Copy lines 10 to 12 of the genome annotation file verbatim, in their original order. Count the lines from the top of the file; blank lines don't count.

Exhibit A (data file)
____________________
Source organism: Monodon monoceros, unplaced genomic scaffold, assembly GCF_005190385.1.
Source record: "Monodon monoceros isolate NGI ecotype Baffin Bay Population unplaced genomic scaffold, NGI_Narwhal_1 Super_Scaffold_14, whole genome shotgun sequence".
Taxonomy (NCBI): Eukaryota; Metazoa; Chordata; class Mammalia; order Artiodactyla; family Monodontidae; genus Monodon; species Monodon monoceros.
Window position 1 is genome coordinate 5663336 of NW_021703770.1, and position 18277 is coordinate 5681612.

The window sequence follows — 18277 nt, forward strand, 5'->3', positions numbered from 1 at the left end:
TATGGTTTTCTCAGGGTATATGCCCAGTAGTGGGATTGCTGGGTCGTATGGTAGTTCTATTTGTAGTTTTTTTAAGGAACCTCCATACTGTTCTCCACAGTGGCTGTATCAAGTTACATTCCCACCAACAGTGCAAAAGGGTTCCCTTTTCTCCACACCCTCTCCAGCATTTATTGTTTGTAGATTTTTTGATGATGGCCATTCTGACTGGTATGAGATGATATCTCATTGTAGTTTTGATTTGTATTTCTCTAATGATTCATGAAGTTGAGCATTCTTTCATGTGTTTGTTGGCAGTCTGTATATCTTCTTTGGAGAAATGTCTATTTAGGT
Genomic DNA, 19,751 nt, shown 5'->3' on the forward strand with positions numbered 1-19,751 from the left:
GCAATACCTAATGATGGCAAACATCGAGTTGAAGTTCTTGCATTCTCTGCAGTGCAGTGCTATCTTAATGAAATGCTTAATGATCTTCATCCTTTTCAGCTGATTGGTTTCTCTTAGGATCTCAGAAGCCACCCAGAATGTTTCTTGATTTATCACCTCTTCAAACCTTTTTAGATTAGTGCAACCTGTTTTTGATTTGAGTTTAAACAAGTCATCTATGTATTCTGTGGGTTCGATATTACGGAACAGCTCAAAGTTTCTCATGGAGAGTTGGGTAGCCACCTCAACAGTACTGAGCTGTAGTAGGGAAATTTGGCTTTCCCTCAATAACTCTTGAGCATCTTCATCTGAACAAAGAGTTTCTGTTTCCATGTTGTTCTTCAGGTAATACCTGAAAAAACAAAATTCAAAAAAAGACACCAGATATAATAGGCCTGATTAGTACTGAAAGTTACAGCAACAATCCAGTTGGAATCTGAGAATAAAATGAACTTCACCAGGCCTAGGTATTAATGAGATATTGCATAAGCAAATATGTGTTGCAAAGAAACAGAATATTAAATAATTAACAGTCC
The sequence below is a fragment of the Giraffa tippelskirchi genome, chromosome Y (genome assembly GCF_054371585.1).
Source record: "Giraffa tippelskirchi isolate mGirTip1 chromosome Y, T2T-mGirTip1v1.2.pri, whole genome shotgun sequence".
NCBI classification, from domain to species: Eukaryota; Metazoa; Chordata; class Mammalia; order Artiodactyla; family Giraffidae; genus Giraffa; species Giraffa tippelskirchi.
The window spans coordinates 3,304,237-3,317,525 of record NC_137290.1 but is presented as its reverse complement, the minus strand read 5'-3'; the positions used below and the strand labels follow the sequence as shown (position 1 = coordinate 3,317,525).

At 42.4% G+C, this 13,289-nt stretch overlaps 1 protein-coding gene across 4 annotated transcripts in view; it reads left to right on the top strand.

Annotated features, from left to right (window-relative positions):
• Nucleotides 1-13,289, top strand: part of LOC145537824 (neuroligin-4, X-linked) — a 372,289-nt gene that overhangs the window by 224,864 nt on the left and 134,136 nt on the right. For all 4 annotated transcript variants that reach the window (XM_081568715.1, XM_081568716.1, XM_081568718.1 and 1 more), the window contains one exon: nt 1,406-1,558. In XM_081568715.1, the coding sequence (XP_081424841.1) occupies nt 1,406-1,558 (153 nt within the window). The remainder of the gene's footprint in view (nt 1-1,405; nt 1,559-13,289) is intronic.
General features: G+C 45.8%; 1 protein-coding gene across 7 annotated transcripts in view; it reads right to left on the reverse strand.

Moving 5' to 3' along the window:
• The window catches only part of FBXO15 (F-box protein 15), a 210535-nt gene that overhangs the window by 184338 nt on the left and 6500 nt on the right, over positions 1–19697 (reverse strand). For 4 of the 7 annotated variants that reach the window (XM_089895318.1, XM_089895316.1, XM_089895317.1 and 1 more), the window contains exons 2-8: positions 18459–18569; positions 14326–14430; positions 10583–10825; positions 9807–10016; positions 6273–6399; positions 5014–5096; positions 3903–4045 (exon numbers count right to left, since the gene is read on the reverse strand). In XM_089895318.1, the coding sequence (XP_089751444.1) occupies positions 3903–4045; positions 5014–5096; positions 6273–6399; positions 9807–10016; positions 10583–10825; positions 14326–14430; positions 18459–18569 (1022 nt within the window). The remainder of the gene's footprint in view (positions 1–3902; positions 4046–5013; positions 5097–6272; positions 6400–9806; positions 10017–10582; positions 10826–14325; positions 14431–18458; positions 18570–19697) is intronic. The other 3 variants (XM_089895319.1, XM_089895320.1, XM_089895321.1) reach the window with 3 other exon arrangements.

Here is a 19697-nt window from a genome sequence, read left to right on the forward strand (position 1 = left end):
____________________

Source record: "Giraffa tippelskirchi isolate mGirTip1 chromosome Y, T2T-mGirTip1v1.2.pri, whole genome shotgun sequence".
NCBI classification, from domain to species: Eukaryota; Metazoa; Chordata; class Mammalia; order Artiodactyla; family Giraffidae; genus Giraffa; species Giraffa tippelskirchi.
The window spans coordinates 3,304,237-3,317,525 of record NC_137290.1 but is presented as its reverse complement, the minus strand read 5'-3'; the positions used below and the strand labels follow the sequence as shown (position 1 = coordinate 3,317,525).